Automated driving technology has matured to a level motivating a final phase of road tests which can answer key questions before the market introduction of the systems. The European research project L3Pilot tests the viability of automated driving as a safe and efficient means of transportation on public roads. It will focus on large-scale piloting of SAE Level 3 functions, with additional assessment of some Level 4 functions. The functionality of the systems will be exposed to variable conditions with 1,000 drivers and 100 cars across ten European countries, including cross-border routes.
The technologies being tested cover a wide range of driving situations, including parking, overtaking on highways and driving through urban intersections. The tests will provide valuable data for evaluating technical aspects, user acceptance, driving and travel behaviour, as well as the impact on traffic and safety. With the comprehensive piloting of automated driving functions in test vehicles, L3Pilot will pave the way for large-scale field tests of series cars on public roads.
As Automated Vehicles (AVs) will be deployed in mixed traffic, they need to interact safely and efficiently with other traffic participants. The interACT project will be working towards the safe integration of AVs into mixed traffic environments. In order to do so, interACT will analyse today’s human-human interaction strategies, and implement and evaluate solutions for safe, cooperative, and intuitive interactions between AVs and both their onboard driver and other traffic participants.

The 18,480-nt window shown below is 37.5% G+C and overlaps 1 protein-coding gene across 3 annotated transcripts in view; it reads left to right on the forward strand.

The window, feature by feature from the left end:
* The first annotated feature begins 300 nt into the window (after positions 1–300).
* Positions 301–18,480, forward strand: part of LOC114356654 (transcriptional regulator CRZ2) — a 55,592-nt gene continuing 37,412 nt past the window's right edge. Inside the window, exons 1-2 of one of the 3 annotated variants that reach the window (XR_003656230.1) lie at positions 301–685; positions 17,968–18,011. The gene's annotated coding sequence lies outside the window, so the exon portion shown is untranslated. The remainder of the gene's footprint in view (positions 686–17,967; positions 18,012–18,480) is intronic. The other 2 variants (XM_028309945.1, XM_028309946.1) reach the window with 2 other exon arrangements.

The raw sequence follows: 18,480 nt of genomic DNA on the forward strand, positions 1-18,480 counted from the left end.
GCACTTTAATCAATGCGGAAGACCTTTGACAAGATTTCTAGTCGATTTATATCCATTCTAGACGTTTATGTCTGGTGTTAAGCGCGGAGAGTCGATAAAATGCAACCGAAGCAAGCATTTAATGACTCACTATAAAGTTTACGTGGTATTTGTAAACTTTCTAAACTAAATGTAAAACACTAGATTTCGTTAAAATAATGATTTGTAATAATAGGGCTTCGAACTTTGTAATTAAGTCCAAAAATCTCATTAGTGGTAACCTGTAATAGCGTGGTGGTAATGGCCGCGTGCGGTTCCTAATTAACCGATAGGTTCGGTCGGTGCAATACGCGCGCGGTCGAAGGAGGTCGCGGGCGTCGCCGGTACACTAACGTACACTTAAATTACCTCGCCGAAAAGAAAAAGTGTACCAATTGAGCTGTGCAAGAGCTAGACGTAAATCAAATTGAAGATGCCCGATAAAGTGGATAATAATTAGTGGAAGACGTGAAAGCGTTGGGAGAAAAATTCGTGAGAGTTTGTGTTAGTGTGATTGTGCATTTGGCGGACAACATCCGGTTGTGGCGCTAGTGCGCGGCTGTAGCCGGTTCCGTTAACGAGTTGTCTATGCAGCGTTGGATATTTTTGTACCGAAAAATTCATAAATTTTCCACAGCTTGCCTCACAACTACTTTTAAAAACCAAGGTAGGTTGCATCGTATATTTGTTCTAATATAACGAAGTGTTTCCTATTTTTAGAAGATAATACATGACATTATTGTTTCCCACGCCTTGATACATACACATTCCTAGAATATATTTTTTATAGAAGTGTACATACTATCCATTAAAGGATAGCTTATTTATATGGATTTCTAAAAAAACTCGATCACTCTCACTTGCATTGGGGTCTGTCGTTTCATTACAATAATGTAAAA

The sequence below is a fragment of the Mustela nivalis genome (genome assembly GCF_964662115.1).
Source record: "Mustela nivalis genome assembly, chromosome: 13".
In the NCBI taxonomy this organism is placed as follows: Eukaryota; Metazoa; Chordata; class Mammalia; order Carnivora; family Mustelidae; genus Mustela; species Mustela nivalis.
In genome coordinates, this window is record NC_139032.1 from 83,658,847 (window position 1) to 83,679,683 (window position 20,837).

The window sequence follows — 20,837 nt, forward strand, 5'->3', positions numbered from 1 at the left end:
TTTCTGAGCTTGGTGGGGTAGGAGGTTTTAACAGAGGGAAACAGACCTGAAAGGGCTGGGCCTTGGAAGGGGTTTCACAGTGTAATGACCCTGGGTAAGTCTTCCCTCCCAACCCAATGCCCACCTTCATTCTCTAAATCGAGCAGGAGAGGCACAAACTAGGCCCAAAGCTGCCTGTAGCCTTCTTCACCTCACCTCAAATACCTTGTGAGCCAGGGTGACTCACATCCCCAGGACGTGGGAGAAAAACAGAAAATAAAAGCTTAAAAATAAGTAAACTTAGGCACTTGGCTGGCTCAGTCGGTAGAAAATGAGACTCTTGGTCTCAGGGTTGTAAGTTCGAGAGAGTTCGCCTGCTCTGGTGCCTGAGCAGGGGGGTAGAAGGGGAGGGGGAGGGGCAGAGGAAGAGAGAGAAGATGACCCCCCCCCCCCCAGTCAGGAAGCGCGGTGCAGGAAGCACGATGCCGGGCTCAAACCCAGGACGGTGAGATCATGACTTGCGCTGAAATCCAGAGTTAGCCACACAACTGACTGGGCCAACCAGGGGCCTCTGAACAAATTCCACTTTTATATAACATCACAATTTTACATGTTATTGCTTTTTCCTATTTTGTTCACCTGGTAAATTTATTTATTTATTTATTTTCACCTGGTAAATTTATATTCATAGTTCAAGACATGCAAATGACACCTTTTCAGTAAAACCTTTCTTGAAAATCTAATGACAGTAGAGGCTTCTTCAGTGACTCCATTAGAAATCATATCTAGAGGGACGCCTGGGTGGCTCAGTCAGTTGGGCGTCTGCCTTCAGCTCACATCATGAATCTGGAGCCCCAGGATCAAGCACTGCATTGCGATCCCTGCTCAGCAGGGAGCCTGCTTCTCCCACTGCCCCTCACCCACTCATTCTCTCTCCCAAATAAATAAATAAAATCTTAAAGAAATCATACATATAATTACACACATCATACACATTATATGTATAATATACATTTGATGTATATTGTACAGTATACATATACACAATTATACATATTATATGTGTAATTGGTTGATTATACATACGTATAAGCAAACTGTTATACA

Across three European countries (Germany, Greece, & the UK), data will be collected about how human traffic participants interact in real traffic conditions. Specific situations will be identified to enable meaningful comparisons. This data will inform the development of interaction models that identify the main communication needs of road users in future traffic scenarios incorporating AVs. These interaction models will then be used to improve software algorithms and sensor capabilities for recognising the intentions of surrounding road users, and predicting their behaviours, enabling real cooperation between AVs and other road users. On the vehicle side, the AV itself will be controlled by a newly developed Cooperation and Communication Planning Unit that integrates the planning algorithms, provides synchronized and integrated interaction protocols for the AV, and includes a safety layer that is based on an easy-to-verify software with novel methods for fail-safe trajectory planning. In addition, the interACT project team will use a user-centred design process to develop, implement and evaluate novel Human-Machine Interaction elements for communicating with surrounding road users.
interACT results will be demonstrated using driving and pedestrian simulators and two vehicle demonstrators.
COMMOTIONS: Computational Models of Traffic Interactions for Testing of Automated Vehicles